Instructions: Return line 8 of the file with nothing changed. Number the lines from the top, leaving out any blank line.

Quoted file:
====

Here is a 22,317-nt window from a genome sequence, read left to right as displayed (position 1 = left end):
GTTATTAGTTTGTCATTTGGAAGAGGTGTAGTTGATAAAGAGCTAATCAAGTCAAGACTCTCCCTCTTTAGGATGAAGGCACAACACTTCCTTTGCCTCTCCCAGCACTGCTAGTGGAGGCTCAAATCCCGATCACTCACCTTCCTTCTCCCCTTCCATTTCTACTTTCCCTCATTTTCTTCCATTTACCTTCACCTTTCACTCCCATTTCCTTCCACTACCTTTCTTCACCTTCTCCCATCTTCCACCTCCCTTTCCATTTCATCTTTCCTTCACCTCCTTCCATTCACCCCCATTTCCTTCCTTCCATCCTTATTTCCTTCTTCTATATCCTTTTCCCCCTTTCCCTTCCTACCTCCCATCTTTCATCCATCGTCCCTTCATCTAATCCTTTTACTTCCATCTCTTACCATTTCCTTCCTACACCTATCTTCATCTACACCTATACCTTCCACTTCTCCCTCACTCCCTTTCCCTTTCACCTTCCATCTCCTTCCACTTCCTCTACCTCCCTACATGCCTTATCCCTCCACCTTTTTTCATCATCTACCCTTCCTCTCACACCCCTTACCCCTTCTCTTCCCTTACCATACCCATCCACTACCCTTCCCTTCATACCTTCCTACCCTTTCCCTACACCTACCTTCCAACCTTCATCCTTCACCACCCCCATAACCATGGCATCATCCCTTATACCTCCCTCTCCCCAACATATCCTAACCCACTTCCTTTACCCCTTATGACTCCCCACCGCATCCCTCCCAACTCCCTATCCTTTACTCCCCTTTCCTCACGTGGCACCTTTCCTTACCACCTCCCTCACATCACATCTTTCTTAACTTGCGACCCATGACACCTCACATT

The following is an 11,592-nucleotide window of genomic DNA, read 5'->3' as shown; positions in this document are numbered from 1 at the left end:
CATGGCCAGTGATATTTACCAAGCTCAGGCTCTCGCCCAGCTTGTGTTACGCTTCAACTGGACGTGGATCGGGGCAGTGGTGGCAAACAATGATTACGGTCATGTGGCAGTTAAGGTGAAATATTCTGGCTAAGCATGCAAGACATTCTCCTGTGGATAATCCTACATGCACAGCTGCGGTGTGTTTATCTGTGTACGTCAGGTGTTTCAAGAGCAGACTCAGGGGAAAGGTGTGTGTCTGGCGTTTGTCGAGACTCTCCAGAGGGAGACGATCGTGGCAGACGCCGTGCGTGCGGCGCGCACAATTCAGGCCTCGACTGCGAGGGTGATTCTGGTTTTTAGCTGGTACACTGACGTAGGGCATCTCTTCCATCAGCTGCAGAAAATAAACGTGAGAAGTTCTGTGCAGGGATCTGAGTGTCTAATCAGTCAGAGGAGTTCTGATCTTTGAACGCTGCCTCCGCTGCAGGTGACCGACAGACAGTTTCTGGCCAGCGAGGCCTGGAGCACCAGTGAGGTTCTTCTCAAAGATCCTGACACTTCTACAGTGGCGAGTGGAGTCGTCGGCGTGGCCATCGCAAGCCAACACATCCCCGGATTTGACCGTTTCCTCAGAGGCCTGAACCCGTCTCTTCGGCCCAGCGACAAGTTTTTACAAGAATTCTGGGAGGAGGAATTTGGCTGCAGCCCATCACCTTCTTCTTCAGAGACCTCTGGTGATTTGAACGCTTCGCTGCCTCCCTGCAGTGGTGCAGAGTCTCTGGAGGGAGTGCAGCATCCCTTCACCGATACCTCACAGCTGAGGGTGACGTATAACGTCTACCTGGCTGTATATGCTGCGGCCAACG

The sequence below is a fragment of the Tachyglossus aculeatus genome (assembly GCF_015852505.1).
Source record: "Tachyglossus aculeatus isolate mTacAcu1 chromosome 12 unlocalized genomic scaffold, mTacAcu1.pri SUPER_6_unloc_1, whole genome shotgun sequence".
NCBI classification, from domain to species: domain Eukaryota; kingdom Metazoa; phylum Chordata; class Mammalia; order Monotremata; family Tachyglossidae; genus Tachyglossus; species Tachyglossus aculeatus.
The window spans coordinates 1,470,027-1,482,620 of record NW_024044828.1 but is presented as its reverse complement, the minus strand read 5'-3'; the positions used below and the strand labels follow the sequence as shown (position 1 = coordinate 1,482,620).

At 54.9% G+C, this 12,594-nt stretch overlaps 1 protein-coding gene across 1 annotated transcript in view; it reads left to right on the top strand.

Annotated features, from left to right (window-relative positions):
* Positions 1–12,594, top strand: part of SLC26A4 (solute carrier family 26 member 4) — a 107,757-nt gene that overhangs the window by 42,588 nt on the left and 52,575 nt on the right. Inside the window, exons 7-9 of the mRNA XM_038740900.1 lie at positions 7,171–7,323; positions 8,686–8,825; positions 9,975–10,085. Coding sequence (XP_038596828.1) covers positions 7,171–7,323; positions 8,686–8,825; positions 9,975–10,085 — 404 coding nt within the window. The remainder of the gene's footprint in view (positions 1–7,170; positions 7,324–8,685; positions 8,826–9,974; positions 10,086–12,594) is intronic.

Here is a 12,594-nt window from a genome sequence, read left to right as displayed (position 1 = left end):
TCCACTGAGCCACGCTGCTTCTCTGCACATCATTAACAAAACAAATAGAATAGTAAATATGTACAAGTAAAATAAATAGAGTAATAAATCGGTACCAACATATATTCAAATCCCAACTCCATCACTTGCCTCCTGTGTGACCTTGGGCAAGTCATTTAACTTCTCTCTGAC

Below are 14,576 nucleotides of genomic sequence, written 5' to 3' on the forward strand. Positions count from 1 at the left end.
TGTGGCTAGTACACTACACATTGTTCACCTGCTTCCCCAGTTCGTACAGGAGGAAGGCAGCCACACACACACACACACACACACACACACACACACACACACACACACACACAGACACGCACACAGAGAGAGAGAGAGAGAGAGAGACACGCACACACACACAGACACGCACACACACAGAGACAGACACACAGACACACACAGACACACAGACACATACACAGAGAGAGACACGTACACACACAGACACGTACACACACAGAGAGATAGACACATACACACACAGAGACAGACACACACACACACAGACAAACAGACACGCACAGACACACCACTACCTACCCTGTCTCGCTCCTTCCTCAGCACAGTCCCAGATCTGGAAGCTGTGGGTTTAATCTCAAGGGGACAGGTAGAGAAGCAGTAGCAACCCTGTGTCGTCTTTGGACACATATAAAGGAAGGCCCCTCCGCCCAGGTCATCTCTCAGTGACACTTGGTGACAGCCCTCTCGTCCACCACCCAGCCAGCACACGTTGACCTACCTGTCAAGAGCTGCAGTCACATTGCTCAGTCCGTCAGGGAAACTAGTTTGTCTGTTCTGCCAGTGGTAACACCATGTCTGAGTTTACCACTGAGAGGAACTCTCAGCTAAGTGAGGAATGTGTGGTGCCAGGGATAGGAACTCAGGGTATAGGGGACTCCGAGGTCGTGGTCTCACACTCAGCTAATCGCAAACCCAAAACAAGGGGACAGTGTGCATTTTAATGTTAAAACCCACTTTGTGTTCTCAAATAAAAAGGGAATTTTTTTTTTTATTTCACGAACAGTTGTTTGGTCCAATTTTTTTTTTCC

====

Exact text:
The window spans coordinates 1,470,027-1,482,620 of record NW_024044828.1 but is presented as its reverse complement, the minus strand read 5'-3'; the positions used below and the strand labels follow the sequence as shown (position 1 = coordinate 1,482,620).